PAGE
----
Lord Winston: ‘lesbians make better parents’
The issue is concerned with the rearing of children in the absence of a father figure, and the protagonist is the pathologically-possessed New Labour peer Professor Lord Winston.
Cranmer has considered his pontifications before, and, while respecting his eminent scientific learning, finds his moral worldview repugnant. The problem is that the professor asserts the latter with all the absolute certitude of the former, and his charismatic media presence provides him with an influential pulpit from which he may expound his dogma.
Consider a recent Radio 4 broadcast ‘The Embryo Wars’ in which Lord Winston claims (14 min into the programme) that a study in Cambridge showed that children brought up by lesbian parents were better parented and better adjusted than those brought up by heterosexual parents.
What is the sample size for this eminent piece of research? How many children have been reared by lesbians? While Cranmer has no doubt that the number is increasing, and will even moreso after the HFE Bill is on the statute books, this piece of research must be so profoundly flawed that it is unscientific of the eminent scientist to quote it as in any sense authoritative.
It took decades for scientists to reach conclusions about the adverse effects of smoking tobacco or cannabis, and on the matter of homosexual parenting there is simply insufficient data to give Lord Winston’s assertion any credibility at all. Not-So-New Labour is simply treating children as guinea pigs and is content to experiment on the nation's most vulnerable.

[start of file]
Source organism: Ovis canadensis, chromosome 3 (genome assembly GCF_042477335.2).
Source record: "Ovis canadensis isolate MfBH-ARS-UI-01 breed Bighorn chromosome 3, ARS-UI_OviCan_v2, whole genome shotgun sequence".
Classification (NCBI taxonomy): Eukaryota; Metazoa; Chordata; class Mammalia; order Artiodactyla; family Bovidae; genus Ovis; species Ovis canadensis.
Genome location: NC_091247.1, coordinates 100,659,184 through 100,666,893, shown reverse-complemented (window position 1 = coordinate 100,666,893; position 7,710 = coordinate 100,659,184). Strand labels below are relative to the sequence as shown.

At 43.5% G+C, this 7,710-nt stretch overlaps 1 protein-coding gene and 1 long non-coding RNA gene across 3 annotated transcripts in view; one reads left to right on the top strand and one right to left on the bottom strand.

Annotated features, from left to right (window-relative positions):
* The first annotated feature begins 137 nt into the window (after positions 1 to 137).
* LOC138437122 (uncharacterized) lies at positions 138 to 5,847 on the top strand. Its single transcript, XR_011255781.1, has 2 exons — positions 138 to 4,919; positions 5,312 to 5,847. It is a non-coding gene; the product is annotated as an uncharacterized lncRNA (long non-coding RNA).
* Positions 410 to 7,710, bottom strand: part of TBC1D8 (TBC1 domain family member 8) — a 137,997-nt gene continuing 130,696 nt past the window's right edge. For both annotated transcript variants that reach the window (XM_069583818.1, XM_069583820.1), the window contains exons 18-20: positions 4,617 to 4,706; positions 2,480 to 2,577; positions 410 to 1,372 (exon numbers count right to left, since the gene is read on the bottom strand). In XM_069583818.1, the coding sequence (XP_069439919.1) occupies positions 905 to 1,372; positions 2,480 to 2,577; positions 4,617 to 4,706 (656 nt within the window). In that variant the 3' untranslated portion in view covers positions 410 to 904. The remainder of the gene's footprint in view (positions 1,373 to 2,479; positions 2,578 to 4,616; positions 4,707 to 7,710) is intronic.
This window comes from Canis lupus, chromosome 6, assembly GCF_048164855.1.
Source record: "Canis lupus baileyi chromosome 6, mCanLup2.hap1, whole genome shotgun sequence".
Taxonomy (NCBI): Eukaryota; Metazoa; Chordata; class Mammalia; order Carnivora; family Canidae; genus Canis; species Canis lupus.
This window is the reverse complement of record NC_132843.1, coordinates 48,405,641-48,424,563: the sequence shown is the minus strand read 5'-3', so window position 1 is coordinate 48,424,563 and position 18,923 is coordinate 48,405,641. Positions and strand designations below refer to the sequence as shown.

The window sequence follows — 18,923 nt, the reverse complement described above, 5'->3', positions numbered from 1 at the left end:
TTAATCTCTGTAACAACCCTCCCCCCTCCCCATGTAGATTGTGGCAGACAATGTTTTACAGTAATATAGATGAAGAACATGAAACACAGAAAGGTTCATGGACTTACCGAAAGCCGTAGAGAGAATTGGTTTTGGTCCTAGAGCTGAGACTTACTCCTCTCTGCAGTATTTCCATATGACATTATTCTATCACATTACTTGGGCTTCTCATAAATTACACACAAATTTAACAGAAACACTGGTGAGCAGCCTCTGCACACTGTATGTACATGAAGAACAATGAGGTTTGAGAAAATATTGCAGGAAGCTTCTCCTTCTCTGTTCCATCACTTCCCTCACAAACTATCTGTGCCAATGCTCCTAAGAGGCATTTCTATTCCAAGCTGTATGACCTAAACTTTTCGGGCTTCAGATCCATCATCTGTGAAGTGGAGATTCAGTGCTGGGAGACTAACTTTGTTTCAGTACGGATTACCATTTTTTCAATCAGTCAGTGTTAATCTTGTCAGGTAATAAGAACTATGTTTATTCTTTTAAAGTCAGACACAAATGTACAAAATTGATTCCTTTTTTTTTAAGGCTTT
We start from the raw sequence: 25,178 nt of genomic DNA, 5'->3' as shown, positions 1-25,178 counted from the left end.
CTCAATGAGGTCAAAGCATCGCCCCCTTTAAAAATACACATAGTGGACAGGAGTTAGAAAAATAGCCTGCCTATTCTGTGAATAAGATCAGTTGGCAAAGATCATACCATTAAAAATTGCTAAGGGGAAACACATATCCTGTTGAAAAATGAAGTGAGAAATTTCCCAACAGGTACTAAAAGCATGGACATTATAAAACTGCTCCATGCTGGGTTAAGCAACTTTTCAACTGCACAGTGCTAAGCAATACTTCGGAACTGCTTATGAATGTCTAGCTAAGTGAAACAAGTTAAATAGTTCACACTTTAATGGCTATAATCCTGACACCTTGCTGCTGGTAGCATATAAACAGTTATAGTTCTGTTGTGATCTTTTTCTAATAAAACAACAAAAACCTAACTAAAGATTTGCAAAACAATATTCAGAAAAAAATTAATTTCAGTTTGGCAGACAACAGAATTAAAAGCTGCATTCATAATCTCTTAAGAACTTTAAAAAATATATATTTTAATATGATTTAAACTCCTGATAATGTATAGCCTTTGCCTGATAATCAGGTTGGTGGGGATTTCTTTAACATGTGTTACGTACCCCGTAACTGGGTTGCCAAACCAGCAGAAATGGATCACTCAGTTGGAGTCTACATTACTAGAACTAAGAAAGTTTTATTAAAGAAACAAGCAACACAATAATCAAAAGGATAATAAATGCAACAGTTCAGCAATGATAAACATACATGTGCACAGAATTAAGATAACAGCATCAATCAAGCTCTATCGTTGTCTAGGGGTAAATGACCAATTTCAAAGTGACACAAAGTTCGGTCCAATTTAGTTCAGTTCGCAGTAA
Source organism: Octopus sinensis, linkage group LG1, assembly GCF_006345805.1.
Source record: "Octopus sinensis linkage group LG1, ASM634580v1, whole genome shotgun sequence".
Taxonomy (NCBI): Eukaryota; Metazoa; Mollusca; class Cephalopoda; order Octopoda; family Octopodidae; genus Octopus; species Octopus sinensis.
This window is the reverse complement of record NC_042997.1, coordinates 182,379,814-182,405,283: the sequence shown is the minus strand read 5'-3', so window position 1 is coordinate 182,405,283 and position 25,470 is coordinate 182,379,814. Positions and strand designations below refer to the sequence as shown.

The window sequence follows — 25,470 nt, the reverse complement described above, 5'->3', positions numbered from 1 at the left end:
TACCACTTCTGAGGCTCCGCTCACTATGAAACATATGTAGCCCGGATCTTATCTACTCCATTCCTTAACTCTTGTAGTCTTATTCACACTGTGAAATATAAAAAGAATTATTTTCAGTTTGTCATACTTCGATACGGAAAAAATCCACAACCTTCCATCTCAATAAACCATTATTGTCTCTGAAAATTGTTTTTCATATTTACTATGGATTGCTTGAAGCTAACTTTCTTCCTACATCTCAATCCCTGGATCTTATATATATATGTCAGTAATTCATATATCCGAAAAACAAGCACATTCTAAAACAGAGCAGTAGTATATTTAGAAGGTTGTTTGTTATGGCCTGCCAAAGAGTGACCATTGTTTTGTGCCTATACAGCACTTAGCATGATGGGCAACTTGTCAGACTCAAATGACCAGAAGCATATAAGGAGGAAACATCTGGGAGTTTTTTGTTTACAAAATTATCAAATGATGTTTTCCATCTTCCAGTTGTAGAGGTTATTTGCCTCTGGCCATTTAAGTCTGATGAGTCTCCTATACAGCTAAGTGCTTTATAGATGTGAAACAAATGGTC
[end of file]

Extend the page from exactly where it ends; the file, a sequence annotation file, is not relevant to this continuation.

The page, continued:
But if one wishes to be generous to Lord Winston and entertain his reasoning, there is a study from 2003 by the Centre for Law and Social Policy which indicated that children under 18 who were reared by lesbian parents displayed no significant differences in behaviour from those who were raised by heterosexual divorcees.
Although the research has evident limitations, the findings are consistent: children raised by same-sex parents are no more likely to exhibit poor outcomes than children raised by divorced heterosexual parents. Since many children raised by gay or lesbian parents have witnessed and endured the separation of their parents, researchers have considered the most appropriate comparison group to be children of heterosexual divorced parents. In terms of educational attainment, children of gay or lesbian parents are indistinguishable from their counterparts raised in heterosexual divorced families, and the same applies to their social, emotional and behavioural development, and also their attitudes towards teenage pregnancy and their employability.